(left to right) Marc Landis, Mel Wymore, Mark Levine, Cheryl Pahaham, Angel Molina, and Paul Nagle at the LITNY Meet the Candidates Forum, Mar. 12, 2013 (photo by the author for Hyperallergic)

While it’s true that only one mayoral candidate attended the LITNY event (one who is not a serious contender for the office), and a percentage of what was said could be dismissed as glad-handing, what became incredibly clear is that if artists are not organized and vocal with local politicians than they will have little to no influence over one of the key issues that effects the arts and artists — land use. Time and again throughout the evening, whether it was questions of affordable performance space or affordable housing, land use processes were mentioned as one of the most important pieces of city machinery that those seeking sustainable living conditions and arts spaces need to pay attention to. And redevelopment efforts under the Bloomberg administration that rezoned and altered land use agreements have been one of the driving forces in eliminating affordable housing and low-cost performance spaces (see the My Brooklyn documentary for a detailed look of one such rezoning effort).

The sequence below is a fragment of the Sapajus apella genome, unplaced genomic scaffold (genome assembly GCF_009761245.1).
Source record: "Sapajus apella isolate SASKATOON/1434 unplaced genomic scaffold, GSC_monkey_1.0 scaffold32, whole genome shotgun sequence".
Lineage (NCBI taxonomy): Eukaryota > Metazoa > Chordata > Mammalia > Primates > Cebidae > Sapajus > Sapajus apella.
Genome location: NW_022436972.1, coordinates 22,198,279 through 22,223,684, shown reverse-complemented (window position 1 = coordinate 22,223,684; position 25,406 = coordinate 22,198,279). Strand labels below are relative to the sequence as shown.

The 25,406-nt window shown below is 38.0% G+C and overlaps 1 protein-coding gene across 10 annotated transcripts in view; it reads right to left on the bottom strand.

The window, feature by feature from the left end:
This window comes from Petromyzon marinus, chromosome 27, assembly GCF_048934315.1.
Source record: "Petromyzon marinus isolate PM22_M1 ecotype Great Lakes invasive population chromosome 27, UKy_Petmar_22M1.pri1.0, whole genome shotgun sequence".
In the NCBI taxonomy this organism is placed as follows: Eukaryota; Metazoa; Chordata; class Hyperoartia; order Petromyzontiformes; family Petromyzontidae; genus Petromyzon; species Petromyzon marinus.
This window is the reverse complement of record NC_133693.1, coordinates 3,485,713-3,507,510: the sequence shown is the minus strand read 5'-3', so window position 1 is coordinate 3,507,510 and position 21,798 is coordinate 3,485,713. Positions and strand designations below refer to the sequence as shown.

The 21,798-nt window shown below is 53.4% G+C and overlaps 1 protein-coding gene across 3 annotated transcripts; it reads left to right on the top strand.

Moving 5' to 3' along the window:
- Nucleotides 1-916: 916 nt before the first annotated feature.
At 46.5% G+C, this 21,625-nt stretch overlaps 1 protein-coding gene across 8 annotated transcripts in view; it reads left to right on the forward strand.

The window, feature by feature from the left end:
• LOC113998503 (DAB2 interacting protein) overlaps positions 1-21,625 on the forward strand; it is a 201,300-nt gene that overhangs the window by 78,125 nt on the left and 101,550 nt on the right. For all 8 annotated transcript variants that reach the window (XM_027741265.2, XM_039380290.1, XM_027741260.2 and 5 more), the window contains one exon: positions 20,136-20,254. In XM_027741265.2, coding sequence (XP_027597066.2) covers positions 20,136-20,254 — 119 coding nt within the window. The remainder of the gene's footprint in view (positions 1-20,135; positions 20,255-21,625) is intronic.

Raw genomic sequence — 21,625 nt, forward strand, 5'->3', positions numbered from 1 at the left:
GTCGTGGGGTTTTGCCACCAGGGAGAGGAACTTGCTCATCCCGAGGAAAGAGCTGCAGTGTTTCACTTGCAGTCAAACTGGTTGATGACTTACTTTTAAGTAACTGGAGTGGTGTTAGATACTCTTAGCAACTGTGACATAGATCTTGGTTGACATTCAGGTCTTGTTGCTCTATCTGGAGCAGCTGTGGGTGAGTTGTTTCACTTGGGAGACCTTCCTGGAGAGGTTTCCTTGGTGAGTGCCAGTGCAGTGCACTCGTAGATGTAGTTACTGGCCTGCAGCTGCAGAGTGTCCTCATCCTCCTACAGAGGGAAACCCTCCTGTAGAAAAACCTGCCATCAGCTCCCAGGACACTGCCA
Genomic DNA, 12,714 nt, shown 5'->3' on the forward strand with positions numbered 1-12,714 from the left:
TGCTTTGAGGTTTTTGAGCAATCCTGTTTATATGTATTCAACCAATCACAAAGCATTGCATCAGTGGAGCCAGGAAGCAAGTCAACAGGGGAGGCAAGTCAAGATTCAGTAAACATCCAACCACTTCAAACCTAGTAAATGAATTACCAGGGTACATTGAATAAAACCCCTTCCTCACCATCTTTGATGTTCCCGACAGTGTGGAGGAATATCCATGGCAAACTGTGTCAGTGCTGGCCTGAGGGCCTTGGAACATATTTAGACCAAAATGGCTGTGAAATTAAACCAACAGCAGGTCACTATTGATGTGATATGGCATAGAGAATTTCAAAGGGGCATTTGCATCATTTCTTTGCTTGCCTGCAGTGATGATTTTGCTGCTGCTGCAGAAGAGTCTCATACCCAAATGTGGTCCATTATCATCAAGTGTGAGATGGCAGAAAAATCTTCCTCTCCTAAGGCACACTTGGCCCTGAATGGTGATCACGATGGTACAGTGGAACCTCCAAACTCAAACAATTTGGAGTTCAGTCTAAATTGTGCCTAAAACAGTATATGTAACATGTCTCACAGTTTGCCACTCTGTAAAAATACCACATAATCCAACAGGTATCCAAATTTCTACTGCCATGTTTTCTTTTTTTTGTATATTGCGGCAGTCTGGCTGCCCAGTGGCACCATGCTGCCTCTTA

LITNY’s model is nothing new — they’re incorporated as an advocacy group that supports independent theaters through support for and attempts to influence politicians. It’s not dissimilar from other advocacy groups in that way. But it does offer membership to independent artists and its platform opens the doors for individual artists to make gains if it was taken up, rather than just focusing on theaters. Below is the platform they are asking candidates to endorse (quoted directly from their website):